Mike Cammalleri scored a career-high 39 goals with Calgary in 2008-09. (Photo by Francois Lacasse/NHLI via Getty Images)
Something in Michael Cammalleri’s comments about the Canadiens being “losers” may or may not have been lost in translation, but the team could not have been more clear and unequivocal than it was by trading him 24 hours after they came out.
Which leads us to believe that either (a) a deal involving Cammalleri has been in the works for a time, or (b) this is the quickest and most dramatic rift between a player and management with the Canadiens since Patrick Roy was traded in 1995. Canadiens GM Pierre Gauthier insisted a deal has been in the works for months, but the timing is curious, no?
One source said Cammalleri had met with Gauthier earlier in the day and expressed a desire to go back to Calgary, where he had the best offensive season of his career prior to signing with the Canadiens as an unrestricted free agent in 2009. If that’s the case, it certainly didn’t take long for the two sides to cook up a deal, with Cammalleri, journeyman goaltender Karri Ramo and a fifth round pick in 2012 going to the Flames for Rene Bourque, prospect Patrick Holland and a second-rounder in 2013.
On the surface, it looks like a deal involving two wingers who have the potential to score 30 goals a season, but both of whom are performing at sub-par levels. And if all the reports are true, both were butting heads with their coaches. Things had become so frustrating for Cammalleri that he sounded off after practice Wednesday and was quoted as saying, among other things, “We prepare for games like losers. We play like losers. So it’s no wonder why we lose.”
It appears Cammalleri’s use of the word “losers” might not have been accurately quoted after being translated into French and back to English. But it’s clear those comments did not sit well with the Canadiens, who have had to deal with one disaster after another and managed somehow to create yet another one by informing Cammalleri he had been traded in the middle of a game.
The Canadiens, who have prided themselves on doing everything the right way, have long been considered the classiest organization in the NHL, if not all professional sports. But their behavior this season, starting with new owner Geoff Molson on down, gives one the impression they’re trying to become the newest expansion team in the Federal League.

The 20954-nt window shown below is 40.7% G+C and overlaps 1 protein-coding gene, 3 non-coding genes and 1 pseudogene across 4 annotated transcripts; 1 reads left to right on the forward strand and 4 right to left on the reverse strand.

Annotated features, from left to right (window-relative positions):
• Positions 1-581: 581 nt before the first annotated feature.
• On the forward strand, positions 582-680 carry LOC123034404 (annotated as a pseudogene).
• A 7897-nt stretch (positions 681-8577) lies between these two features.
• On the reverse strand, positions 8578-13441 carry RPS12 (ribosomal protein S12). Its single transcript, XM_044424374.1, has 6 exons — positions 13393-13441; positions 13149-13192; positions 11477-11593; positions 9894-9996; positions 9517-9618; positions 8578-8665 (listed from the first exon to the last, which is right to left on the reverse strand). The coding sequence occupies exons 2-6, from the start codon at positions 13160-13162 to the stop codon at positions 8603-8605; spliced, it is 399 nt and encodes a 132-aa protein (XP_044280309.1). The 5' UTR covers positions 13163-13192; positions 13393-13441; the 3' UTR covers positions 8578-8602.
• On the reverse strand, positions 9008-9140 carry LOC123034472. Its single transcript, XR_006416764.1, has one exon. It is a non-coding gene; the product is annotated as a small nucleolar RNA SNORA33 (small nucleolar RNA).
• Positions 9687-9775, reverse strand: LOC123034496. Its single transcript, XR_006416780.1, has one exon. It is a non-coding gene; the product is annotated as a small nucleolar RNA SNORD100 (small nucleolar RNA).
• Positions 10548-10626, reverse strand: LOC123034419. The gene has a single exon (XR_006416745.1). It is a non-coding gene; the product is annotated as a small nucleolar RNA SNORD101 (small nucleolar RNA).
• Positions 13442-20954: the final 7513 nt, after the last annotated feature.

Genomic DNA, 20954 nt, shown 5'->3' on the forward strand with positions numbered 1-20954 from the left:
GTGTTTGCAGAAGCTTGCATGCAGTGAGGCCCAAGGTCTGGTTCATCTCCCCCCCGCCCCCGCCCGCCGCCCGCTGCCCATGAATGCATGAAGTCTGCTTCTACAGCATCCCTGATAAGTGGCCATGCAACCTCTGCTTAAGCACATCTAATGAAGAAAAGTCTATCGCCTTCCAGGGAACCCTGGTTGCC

If you’re judging which team got the best player in the deal, you’d probably have to tip your cap to the Flames, who pick up a player who will be motivated to redeem himself in a city and with an organization he loved in his one season there. Truth be told, aside from his brilliant play in the Canadiens run to the 2010 Eastern Conference final – and it was something to behold – Cammalleri accomplished almost nothing in Montreal. He was often hurt and when he wasn’t injured, he endured long spells of lacking productivity, so much so that there are those who think Jacques Martin’s insistence on playing Cammalleri and some of the other veterans so much might have cost him his coaching job.
The Canadiens will save short term as far as the salary cap hit goes. Cammalleri has the rest of this season and two more on a contract that pays him $6 million a season, while the Canadiens are on the hook to Bourque for the remainder of this season and another four at a cap hit of $3.33 million. Both players have a penchant for producing in spurts and have dealt with various injuries and with only six months between them – Bourque is older – are at about the same stages of their careers.
Calgary’s game against the Anaheim Ducks Thursday night was the fourth of Bourque’s five-game suspension for elbowing Nicklas Backstrom of the Washington Capitals in the head, meaning he’ll miss the Canadiens game Saturday night against the Ottawa Senators before making his way into the lineup. His physical game is much more robust than Cammalleri’s and he’s more of a two-way player.
Cammalleri and Jarome Iginla between Olli Jokinen on the Flames first line could certainly be a lethal combination if coach Brent Sutter chooses to play the three of them together. If not, you can be sure Cammalleri and Iginla will see lots of time together on the power play. If Cammalleri finds his form in Calgary, the Flames almost certainly win the trade, but that is a form that has been absent for some time now. And depending upon which scouts you speak to, Holland may or may not be a key factor in this deal. The Flames picked the right winger in the seventh round of the 2010 draft, but he has apparently filled out since then and has 17 goals and 57 points in 40 games for the Tri-City Americans of the Western League this season. He is in his last year of junior eligibility and turned 20 six days ago.
“Let’s put it this way: If I were making a trade with the Calgary Flames I would insist on (Holland) being part of the deal,” said an executive from another team. “Is it a gamble? Sure it’s a gamble. But this guy is a good player. He’s an enigma, but he has grown into his body and he can do things now that he couldn’t do two years ago.”
Another scout said Holland projects out to be a third-line player in the NHL at best, “and certainly not a slam-dunk. He’s more a prospect thrown into the deal than a key part of it.”
Reviews are mixed on Holland, but that hardly makes him an outcast in this deal. Like so many deals that happen in the NHL today, it involves two players who are struggling and whose new teams hope they can find their games in a fresh situation. And like so many deals in the NHL today, it is filled with tons of uncertainty.
Ken Campbell is the senior writer for The Hockey News and a regular contributor to THN.com with his column. To read more from Ken and THN's other stable of experts, subscribe to The Hockey News magazine.